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Implementation of a Free Stream Turbulence Diffusion Model in FLUENT Code for Calculation of Heat and Momentum Transport in a Flat Plate Boundary Layer

[+] Author Affiliations
Huseyin O. Aldemir, Savas Yavuzkurt

Pennsylvania State University, University Park, PA

Paper No. GT2006-90301, pp. 297-305; 9 pages
doi:10.1115/GT2006-90301
From:
  • ASME Turbo Expo 2006: Power for Land, Sea, and Air
  • Volume 3: Heat Transfer, Parts A and B
  • Barcelona, Spain, May 8–11, 2006
  • Conference Sponsors: International Gas Turbine Institute
  • ISBN: 0-7918-4238-X | eISBN: 0-7918-3774-2
  • Copyright © 2006 by ASME

abstract

A model for the diffusion of turbulent kinetic energy (TKE) for high free stream turbulence (FST) boundary layers is implemented in commercially available FLUENT CFD code to predict the effects of high free stream turbulence on heat and momentum transport in a flat plate boundary layer using Launder and Spalding’s standard k-ε model. The computational results are compared with experimental data sets. When experimental and/or standard initial profiles and standard k-ε model were used for calculations of Stanton number and skin friction coefficient under high FST intensities the results were close to the experimental data (within 2%). However. TKE profiles had large deviations (within approximately 40 %) compared to the data for both moderately high FST (Tui = 6.53%) and very high FST (Tui = 25.7%) intensities. Since TKE values are used in calculations of skin friction coefficients and Stanton numbers through calculation of turbulent viscosity from k and ε, getting a correct result for these quantities from the wrong calculations of TKE seems contradictory. In an earlier study it was concluded that the TKE calculations were low compared to the data because k-ε models do not model the diffusion of high FST correctly. To correct this discrepancy, a new model for TKE diffusion was developed and used it in TEXSTAN code. The objective of the current study is to generalize this model and use it in more complicated geometries by applying to FLUENT code. Therefore at this first phase of this study, this diffusion model was implemented in the Launder and Spalding k-ε model contained in FLUENT code using User Defined Functions (UDF) by modifying the turbulent kinetic energy transport equation. The constant Cμ which exists in the turbulent viscosity equation was also modified using experimental data. This model considerably increased the TKE values for both moderately high and very high FST intensities showing that it functions as it was intended. While TKE perfectly matched with the experimental data sets (within 1–2%) for moderately high initial FST intensity, it still did not yield very good results for very high initial FST intensity. Under very high FST intensity TKE does not match data very well near the wall. The Stanton number and skin friction coefficient increased (about 30%) as expected since the new diffusion model increases TKE levels ner the wall. At this point it should be mentioned that standard k-ε model is a high Reynold number turbulence model which use wall functions near the wall. In earlier studies the new diffusion model was applied to a low Reynold number model in TEXSTAN code. In the continuing studies high Reynolds number k-ε model in FLUENT will be modified to create a low Reynolds number model via UDFs in order to get better predictions of the Stanton number and skin friction coefficients by use of damping function fμ and adjusting the value of turbulent Prandtl number. This study reports on progress in overall goal of implementing a new TKE diffusion model in FLUENT code.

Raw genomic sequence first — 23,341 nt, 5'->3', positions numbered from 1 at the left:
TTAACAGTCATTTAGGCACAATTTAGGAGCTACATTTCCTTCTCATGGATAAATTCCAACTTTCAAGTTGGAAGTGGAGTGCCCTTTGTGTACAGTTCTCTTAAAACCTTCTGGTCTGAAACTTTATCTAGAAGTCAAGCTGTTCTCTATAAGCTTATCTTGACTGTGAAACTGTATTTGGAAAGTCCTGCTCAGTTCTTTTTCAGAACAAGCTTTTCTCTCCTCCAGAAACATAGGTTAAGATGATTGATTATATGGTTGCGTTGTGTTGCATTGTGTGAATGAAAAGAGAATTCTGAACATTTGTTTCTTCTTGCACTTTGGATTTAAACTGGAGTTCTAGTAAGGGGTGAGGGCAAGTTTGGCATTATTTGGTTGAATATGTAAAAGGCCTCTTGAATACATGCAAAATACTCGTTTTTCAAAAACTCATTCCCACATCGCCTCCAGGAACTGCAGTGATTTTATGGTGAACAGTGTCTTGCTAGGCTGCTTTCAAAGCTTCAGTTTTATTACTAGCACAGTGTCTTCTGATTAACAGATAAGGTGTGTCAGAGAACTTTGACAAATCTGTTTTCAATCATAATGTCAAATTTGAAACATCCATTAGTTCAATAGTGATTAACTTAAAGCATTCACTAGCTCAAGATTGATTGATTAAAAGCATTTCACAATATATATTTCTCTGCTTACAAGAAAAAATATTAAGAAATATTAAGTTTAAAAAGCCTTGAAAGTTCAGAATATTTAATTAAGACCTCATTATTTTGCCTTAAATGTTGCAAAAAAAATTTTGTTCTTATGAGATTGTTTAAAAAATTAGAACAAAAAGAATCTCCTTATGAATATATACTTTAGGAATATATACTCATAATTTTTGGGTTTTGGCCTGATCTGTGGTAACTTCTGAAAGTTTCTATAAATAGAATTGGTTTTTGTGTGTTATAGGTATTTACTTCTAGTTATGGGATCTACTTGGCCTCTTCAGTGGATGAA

Copyright © 2006 by ASME

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